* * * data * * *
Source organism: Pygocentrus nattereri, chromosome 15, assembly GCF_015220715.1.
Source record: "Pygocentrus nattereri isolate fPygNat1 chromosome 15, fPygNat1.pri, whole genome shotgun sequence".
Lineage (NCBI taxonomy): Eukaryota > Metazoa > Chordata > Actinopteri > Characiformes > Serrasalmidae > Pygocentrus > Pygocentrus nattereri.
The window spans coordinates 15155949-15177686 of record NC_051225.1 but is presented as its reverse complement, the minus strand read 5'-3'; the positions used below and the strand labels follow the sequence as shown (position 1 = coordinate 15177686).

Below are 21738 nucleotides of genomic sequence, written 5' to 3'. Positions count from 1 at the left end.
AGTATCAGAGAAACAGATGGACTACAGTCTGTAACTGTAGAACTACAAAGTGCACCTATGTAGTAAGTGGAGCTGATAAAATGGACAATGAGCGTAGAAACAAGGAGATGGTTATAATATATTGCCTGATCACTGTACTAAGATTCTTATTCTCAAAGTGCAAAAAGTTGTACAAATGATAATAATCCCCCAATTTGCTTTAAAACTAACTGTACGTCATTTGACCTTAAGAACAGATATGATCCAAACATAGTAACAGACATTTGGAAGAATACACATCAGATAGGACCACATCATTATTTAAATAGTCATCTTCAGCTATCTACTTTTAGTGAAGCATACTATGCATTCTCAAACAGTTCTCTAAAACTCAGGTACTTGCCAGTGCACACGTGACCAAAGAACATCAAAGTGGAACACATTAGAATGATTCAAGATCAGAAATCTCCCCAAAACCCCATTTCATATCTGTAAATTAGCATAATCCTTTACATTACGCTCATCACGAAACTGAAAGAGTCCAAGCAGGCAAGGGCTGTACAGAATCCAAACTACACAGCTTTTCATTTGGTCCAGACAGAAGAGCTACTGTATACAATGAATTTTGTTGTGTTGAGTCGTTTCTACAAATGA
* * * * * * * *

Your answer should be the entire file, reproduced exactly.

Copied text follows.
Source organism: Pygocentrus nattereri, chromosome 15, assembly GCF_015220715.1.
Source record: "Pygocentrus nattereri isolate fPygNat1 chromosome 15, fPygNat1.pri, whole genome shotgun sequence".
Lineage (NCBI taxonomy): Eukaryota > Metazoa > Chordata > Actinopteri > Characiformes > Serrasalmidae > Pygocentrus > Pygocentrus nattereri.
The window spans coordinates 15155949-15177686 of record NC_051225.1 but is presented as its reverse complement, the minus strand read 5'-3'; the positions used below and the strand labels follow the sequence as shown (position 1 = coordinate 15177686).

Below are 21738 nucleotides of genomic sequence, written 5' to 3'. Positions count from 1 at the left end.
AGTATCAGAGAAACAGATGGACTACAGTCTGTAACTGTAGAACTACAAAGTGCACCTATGTAGTAAGTGGAGCTGATAAAATGGACAATGAGCGTAGAAACAAGGAGATGGTTATAATATATTGCCTGATCACTGTACTAAGATTCTTATTCTCAAAGTGCAAAAAGTTGTACAAATGATAATAATCCCCCAATTTGCTTTAAAACTAACTGTACGTCATTTGACCTTAAGAACAGATATGATCCAAACATAGTAACAGACATTTGGAAGAATACACATCAGATAGGACCACATCATTATTTAAATAGTCATCTTCAGCTATCTACTTTTAGTGAAGCATACTATGCATTCTCAAACAGTTCTCTAAAACTCAGGTACTTGCCAGTGCACACGTGACCAAAGAACATCAAAGTGGAACACATTAGAATGATTCAAGATCAGAAATCTCCCCAAAACCCCATTTCATATCTGTAAATTAGCATAATCCTTTACATTACGCTCATCACGAAACTGAAAGAGTCCAAGCAGGCAAGGGCTGTACAGAATCCAAACTACACAGCTTTTCATTTGGTCCAGACAGAAGAGCTACTGTATACAATGAATTTTGTTGTGTTGAGTCGTTTCTACAAATGA